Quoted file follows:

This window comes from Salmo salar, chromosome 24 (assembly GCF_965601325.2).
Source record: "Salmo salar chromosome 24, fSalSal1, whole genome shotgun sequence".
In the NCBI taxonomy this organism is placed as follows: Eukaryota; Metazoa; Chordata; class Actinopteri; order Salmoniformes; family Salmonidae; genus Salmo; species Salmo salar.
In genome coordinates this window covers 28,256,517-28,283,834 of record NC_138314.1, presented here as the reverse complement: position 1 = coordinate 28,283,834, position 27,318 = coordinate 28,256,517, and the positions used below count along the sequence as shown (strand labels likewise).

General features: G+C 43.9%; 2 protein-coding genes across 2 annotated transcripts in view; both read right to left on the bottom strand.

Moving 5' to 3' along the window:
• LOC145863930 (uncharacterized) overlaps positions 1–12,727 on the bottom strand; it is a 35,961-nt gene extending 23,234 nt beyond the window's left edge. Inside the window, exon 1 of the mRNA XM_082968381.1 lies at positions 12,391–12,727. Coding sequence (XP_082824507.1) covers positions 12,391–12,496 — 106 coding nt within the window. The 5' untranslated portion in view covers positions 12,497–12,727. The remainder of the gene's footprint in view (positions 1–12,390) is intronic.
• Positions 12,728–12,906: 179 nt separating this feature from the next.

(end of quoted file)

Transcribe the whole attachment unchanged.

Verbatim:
This window comes from Salmo salar, chromosome 24 (assembly GCF_965601325.2).
Source record: "Salmo salar chromosome 24, fSalSal1, whole genome shotgun sequence".
In the NCBI taxonomy this organism is placed as follows: Eukaryota; Metazoa; Chordata; class Actinopteri; order Salmoniformes; family Salmonidae; genus Salmo; species Salmo salar.
In genome coordinates this window covers 28,256,517-28,283,834 of record NC_138314.1, presented here as the reverse complement: position 1 = coordinate 28,283,834, position 27,318 = coordinate 28,256,517, and the positions used below count along the sequence as shown (strand labels likewise).

General features: G+C 43.9%; 2 protein-coding genes across 2 annotated transcripts in view; both read right to left on the bottom strand.

Moving 5' to 3' along the window:
• LOC145863930 (uncharacterized) overlaps positions 1–12,727 on the bottom strand; it is a 35,961-nt gene extending 23,234 nt beyond the window's left edge. Inside the window, exon 1 of the mRNA XM_082968381.1 lies at positions 12,391–12,727. Coding sequence (XP_082824507.1) covers positions 12,391–12,496 — 106 coding nt within the window. The 5' untranslated portion in view covers positions 12,497–12,727. The remainder of the gene's footprint in view (positions 1–12,390) is intronic.
• Positions 12,728–12,906: 179 nt separating this feature from the next.